Mares may be bred by natural cover or artificial insemination, depending on breed registry regula­tions, preference of the stallion owner and/or mare owner, location and availability of the stallion and mare, cost, safety concerns, experience of person­nel, and other factors.

Natural Cover

Natural cover (also referred to as live cover or natu­ral service) is the only breeding technique allowed in Thoroughbred mares if the foal is to be registered with the Jockey Club. Mares of other breeds may be bred by either natural service or artificial insem­ination techniques.

Pasture Breeding

In a pasture breeding program, a stallion is typi­cally turned out with a band of up to 20 to 25 mares for approximately 60 to 90 days or more beginning in April or May.

The advantages of pasture breeding are decreased horse handling, decreased expenses for personnel, and decreased breeding expenses. Disadvantages include potential for injury to the stallion or the mares, inability to detect reproduc­tive problems with either the stallion or the mares while they are turned out together, spread of disease through the herd, and lack of an accurate concep­tion date for calculation of a foaling date. It is often not possible to confirm that a given mare was even covered by the stallion.

Hand Mating

Hand mating implies that both the stallion and mare will be handled and restrained in a controlled breeding environment.

Advantages of hand breeding over pasture breeding are:

  • Breeding can be scheduled and confirmed
  • The mare can be examined before and after breeding to confirm ovulation and evaluate the reproductive tract
  • Theoretically, hand breeding offers less risk to the stallion than pasture breeding
  • A dis­mount sample can be collected from the stallion after mating to confirm ejaculation occurred and confirm the presence of live motile spermatozoa.

Disadvantages of hand breeding are:

  • Time required for satisfactory examination and teasing of mares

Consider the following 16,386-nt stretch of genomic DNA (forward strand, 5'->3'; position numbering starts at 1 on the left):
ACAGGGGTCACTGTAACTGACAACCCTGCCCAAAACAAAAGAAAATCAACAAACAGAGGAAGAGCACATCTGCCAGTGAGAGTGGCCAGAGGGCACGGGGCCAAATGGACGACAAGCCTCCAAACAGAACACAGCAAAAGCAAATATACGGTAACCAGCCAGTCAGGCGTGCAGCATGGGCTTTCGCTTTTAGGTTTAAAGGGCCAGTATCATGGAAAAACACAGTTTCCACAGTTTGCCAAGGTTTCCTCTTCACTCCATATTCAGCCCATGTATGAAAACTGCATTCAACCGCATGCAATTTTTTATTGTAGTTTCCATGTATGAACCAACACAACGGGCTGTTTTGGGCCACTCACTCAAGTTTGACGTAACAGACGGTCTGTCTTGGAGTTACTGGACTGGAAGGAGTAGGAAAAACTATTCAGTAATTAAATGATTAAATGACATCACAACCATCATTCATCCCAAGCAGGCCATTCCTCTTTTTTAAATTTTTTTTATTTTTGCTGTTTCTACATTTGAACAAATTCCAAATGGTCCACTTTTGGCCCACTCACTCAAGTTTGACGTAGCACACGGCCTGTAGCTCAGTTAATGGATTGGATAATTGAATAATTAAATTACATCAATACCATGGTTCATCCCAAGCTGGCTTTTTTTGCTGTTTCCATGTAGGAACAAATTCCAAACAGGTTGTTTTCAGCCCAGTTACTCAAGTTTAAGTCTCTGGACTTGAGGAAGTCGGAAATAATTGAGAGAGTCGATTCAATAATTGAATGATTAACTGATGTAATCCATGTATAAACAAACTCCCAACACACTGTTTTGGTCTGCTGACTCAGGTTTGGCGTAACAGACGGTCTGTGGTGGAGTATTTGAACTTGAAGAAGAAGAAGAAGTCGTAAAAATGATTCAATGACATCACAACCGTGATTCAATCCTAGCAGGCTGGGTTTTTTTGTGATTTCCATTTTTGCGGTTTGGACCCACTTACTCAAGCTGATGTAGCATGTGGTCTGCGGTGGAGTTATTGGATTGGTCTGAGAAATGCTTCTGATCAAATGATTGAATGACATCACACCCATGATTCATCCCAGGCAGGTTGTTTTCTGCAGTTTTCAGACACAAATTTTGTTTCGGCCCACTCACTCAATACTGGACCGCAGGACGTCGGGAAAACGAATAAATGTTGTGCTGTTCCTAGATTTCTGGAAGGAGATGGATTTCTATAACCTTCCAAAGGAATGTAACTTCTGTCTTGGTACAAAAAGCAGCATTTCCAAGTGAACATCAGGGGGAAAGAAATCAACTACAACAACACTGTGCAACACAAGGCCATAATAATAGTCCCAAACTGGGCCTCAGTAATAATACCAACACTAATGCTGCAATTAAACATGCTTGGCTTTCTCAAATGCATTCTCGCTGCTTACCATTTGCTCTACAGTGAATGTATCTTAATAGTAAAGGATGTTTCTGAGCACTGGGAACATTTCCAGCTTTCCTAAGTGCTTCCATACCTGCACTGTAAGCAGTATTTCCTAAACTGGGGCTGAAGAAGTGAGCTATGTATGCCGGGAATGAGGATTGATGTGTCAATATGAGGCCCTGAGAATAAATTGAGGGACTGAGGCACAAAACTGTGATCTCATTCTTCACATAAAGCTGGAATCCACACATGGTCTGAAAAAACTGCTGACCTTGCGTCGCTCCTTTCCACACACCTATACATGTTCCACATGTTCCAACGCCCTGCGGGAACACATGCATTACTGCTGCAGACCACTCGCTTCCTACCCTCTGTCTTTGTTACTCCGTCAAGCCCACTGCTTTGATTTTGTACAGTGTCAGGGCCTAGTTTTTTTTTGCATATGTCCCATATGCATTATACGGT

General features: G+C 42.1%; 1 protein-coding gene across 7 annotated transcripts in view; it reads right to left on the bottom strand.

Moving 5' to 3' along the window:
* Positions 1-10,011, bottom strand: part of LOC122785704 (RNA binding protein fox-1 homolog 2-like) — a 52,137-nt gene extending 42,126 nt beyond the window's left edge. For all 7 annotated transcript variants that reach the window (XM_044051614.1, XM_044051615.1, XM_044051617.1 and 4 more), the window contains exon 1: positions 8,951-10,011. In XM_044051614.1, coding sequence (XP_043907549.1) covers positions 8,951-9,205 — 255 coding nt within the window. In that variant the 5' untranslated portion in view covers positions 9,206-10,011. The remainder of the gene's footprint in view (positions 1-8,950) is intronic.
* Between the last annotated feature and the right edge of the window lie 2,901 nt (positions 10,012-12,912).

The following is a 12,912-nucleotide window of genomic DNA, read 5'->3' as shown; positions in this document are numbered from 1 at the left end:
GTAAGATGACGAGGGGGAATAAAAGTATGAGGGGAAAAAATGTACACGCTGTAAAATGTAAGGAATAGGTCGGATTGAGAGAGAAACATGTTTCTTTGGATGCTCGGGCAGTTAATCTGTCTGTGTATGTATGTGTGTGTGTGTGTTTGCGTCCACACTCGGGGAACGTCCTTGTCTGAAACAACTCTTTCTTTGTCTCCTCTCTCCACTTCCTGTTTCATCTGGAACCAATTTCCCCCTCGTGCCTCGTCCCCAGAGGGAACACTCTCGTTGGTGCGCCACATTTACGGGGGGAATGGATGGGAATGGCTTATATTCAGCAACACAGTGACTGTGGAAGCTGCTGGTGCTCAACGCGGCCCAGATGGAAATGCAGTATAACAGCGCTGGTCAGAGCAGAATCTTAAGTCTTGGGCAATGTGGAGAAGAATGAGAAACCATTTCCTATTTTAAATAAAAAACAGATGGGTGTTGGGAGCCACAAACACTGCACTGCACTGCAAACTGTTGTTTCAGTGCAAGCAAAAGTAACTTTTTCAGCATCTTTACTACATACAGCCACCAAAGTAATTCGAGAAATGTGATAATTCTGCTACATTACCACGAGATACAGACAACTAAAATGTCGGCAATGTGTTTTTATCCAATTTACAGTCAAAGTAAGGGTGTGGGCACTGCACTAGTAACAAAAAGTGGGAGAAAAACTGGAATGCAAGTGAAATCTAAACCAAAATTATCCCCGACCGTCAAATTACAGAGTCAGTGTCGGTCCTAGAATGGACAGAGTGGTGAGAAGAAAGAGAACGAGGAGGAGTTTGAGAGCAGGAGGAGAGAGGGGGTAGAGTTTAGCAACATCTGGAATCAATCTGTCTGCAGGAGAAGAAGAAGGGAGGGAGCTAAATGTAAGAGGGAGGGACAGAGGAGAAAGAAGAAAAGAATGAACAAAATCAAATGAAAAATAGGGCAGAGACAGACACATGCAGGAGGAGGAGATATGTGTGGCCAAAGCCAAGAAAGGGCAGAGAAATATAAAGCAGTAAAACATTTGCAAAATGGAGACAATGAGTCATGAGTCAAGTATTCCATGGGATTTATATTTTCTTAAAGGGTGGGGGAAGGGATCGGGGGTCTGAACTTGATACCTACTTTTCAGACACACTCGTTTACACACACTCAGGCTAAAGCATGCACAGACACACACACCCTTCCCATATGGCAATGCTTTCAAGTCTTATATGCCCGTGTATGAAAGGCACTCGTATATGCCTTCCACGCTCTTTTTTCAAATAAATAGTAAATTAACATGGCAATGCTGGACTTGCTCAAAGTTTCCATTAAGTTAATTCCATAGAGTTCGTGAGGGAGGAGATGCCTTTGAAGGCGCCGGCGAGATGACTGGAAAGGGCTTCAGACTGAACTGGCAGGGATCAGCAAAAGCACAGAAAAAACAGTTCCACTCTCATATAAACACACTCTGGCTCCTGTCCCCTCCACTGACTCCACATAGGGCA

• Number of personnel involved in the breeding process
  • Risk of injury to personnel in the breeding shed.

Artificial Insemination

Artificial insemination (AI) of mares involves col­lection of semen from a stallion and deposition of that semen into the uterus of a mare in heat.

The ability to cool and freeze equine semen makes it feasible to ship semen from one location to another, giving mare and stallion owners more flex­ibility in their breeding program. A majority of breed associations have accepted the use of artificial insemination, cooled-transported semen and frozen semen. Consequently, mare owners have the opportunity to breed to stallions across the country or around the world.

Artificial Insemination with Fresh Semen

When fresh semen is deposited into the reproduc­tive tract of the mare, the sperm cells will usually remain viable for at least 48 hours. Therefore, a generally recommended breeding strategy consists of depositing fresh semen into the reproductive tract at least once every 48 hours while the mare is in heat, with at least one dose of semen being deposited within 48 hours prior to ovulation. Each insemination dose should contain at least 500 mil­lion progressively motile sperm, and should be diluted at least 1:1 with a satisfactory semen extender (i.e. a skim milk-glucose type extender) containing an appropriate antibiotic. It is not rec­ommended to use “raw” or un-extended semen for AI.

Artificial Insemination with Cooled Semen

Stallion semen may be cooled and transported from the site of collection to the location of the mare or semen may be cooled to use the next day on the breeding farm.

Spermatozoa that have been cooled for 24 hours will generally remain viable for an additional 24 to 48 hours after deposition into the reproductive tract of the mare. It is therefore recommended that the mare be inseminated with cooled semen within 24 to 48 hours prior to the anticipated ovulation. In most instances, it is anticipated that only one ship­ment of semen will be sent for a given mare in a single estrous cycle. In order to coordinate the tim­ing of semen shipment, insemination and ovulation, the mare must be monitored closely by transrectal palpation and ultrasonography.

Semen can be shipped by counter-to-counter airline service and arrive later in the same day as collected or can be shipped by overnight courier service and arrive the next day.

Mares in a shipped semen program are almost always administered hCG or deslorelin to induce ovulation soon after insemination and to eliminate the need for a second semen shipment. The ovula­tion inducing agent may be administered at the time the semen is ordered, when the shipment of semen has been confirmed, or when the semen arrives.